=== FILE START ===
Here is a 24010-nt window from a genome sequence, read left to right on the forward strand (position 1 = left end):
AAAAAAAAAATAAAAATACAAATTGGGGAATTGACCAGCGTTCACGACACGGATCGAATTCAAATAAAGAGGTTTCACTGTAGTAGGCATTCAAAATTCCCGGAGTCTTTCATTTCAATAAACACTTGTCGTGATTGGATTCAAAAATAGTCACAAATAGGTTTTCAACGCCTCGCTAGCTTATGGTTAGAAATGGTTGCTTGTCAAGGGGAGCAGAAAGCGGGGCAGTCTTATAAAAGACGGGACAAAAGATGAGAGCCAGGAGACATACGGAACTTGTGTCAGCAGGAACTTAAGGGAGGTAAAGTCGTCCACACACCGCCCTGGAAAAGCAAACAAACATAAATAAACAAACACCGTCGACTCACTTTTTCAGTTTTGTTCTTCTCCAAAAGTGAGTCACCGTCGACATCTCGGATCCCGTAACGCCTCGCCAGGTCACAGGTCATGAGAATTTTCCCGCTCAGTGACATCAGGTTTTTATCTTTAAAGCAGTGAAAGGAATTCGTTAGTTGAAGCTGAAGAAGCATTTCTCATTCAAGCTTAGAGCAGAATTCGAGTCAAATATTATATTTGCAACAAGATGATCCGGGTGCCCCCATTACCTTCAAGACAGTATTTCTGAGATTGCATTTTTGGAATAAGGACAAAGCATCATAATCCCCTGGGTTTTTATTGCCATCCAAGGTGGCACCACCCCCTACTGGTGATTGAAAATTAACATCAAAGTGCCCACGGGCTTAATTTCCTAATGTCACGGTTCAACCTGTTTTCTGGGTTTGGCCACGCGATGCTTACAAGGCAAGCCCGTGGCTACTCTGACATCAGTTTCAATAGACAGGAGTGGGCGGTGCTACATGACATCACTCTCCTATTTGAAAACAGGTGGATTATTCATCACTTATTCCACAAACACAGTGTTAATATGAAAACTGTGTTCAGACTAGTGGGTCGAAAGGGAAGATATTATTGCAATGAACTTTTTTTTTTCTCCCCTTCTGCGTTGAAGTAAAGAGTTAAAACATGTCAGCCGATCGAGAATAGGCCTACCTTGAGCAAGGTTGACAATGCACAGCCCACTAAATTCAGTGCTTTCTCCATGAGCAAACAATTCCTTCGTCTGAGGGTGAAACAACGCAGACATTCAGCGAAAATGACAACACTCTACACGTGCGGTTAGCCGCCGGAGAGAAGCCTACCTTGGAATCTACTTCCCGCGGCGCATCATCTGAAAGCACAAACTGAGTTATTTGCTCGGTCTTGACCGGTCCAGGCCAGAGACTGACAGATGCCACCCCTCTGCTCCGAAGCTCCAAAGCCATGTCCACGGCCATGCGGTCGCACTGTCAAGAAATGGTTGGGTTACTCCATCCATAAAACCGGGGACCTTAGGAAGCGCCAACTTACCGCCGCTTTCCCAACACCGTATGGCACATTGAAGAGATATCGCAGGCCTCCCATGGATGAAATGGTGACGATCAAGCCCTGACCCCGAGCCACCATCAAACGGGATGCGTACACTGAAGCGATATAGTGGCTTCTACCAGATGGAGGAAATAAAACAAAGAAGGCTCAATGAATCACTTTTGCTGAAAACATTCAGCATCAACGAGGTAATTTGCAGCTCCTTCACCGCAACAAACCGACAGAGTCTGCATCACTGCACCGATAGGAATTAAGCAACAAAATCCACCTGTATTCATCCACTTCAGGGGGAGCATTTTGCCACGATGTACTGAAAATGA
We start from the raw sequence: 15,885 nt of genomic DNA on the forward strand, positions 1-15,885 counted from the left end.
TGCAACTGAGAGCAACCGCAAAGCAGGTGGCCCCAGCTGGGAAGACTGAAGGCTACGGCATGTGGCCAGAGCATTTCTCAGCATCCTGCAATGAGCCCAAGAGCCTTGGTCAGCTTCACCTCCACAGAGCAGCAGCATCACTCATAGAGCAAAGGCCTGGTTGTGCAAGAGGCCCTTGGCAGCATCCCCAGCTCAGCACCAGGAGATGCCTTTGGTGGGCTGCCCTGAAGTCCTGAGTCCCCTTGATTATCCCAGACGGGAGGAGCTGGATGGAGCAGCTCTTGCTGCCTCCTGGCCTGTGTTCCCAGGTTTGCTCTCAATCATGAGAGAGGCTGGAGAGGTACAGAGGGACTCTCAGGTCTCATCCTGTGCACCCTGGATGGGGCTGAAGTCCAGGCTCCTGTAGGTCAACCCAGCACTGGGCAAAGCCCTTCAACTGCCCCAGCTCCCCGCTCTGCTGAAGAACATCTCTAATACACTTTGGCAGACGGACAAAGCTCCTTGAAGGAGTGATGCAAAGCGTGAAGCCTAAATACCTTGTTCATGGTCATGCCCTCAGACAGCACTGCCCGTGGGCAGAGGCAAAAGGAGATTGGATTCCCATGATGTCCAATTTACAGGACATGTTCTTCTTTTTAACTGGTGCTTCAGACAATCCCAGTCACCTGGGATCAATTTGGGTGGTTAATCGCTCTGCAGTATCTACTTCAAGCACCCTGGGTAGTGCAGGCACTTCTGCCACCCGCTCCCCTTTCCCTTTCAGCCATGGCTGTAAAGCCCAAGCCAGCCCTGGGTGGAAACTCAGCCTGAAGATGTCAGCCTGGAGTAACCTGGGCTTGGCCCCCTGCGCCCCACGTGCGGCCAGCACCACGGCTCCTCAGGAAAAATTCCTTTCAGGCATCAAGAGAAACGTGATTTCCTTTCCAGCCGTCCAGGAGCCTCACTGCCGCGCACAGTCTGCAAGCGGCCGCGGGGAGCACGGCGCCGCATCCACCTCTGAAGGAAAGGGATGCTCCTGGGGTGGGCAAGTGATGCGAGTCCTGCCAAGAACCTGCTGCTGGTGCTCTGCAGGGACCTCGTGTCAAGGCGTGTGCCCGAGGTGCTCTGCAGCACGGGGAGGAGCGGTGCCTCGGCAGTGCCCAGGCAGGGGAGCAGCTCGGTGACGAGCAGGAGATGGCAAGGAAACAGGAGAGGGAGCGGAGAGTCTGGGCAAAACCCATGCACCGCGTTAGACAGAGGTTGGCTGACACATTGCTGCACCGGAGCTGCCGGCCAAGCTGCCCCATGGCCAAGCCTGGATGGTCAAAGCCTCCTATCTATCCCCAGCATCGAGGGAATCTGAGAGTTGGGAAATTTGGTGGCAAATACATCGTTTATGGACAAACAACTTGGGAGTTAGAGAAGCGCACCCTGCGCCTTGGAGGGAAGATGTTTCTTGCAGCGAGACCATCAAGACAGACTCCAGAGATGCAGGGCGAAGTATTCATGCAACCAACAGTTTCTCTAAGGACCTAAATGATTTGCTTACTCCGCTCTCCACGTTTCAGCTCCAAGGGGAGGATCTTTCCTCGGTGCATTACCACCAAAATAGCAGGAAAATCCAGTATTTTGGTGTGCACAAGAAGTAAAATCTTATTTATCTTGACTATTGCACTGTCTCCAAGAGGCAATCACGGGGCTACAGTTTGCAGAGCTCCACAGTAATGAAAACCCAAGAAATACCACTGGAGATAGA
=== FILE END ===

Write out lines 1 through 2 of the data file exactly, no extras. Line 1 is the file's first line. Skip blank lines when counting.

Here is a 24010-nt window from a genome sequence, read left to right on the forward strand (position 1 = left end):
AAAAAAAAAATAAAAATACAAATTGGGGAATTGACCAGCGTTCACGACACGGATCGAATTCAAATAAAGAGGTTTCACTGTAGTAGGCATTCAAAATTCCCGGAGTCTTTCATTTCAATAAACACTTGTCGTGATTGGATTCAAAAATAGTCACAAATAGGTTTTCAACGCCTCGCTAGCTTATGGTTAGAAATGGTTGCTTGTCAAGGGGAGCAGAAAGCGGGGCAGTCTTATAAAAGACGGGACAAAAGATGAGAGCCAGGAGACATACGGAACTTGTGTCAGCAGGAACTTAAGGGAGGTAAAGTCGTCCACACACCGCCCTGGAAAAGCAAACAAACATAAATAAACAAACACCGTCGACTCACTTTTTCAGTTTTGTTCTTCTCCAAAAGTGAGTCACCGTCGACATCTCGGATCCCGTAACGCCTCGCCAGGTCACAGGTCATGAGAATTTTCCCGCTCAGTGACATCAGGTTTTTATCTTTAAAGCAGTGAAAGGAATTCGTTAGTTGAAGCTGAAGAAGCATTTCTCATTCAAGCTTAGAGCAGAATTCGAGTCAAATATTATATTTGCAACAAGATGATCCGGGTGCCCCCATTACCTTCAAGACAGTATTTCTGAGATTGCATTTTTGGAATAAGGACAAAGCATCATAATCCCCTGGGTTTTTATTGCCATCCAAGGTGGCACCACCCCCTACTGGTGATTGAAAATTAACATCAAAGTGCCCACGGGCTTAATTTCCTAATGTCACGGTTCAACCTGTTTTCTGGGTTTGGCCACGCGATGCTTACAAGGCAAGCCCGTGGCTACTCTGACATCAGTTTCAATAGACAGGAGTGGGCGGTGCTACATGACATCACTCTCCTATTTGAAAACAGGTGGATTATTCATCACTTATTCCACAAACACAGTGTTAATATGAAAACTGTGTTCAGACTAGTGGGTCGAAAGGGAAGATATTATTGCAATGAACTTTTTTTTTTCTCCCCTTCTGCGTTGAAGTAAAGAGTTAAAACATGTCAGCCGATCGAGAATAGGCCTACCTTGAGCAAGGTTGACAATGCACAGCCCACTAAATTCAGTGCTTTCTCCATGAGCAAACAATTCCTTCGTCTGAGGGTGAAACAACGCAGACATTCAGCGAAAATGACAACACTCTACACGTGCGGTTAGCCGCCGGAGAGAAGCCTACCTTGGAATCTACTTCCCGCGGCGCATCATCTGAAAGCACAAACTGAGTTATTTGCTCGGTCTTGACCGGTCCAGGCCAGAGACTGACAGATGCCACCCCTCTGCTCCGAAGCTCCAAAGCCATGTCCACGGCCATGCGGTCGCACTGTCAAGAAATGGTTGGGTTACTCCATCCATAAAACCGGGGACCTTAGGAAGCGCCAACTTACCGCCGCTTTCCCAACACCGTATGGCACATTGAAGAGATATCGCAGGCCTCCCATGGATGAAATGGTGACGATCAAGCCCTGACCCCGAGCCACCATCAAACGGGATGCGTACACTGAAGCGATATAGTGGCTTCTACCAGATGGAGGAAATAAAACAAAGAAGGCTCAATGAATCACTTTTGCTGAAAACATTCAGCATCAACGAGGTAATTTGCAGCTCCTTCACCGCAACAAACCGACAGAGTCTGCATCACTGCACCGATAGGAATTAAGCAACAAAATCCACCTGTATTCATCCACTTCAGGGGGAGCATTTTGCCACGATGTACTGAAAATGA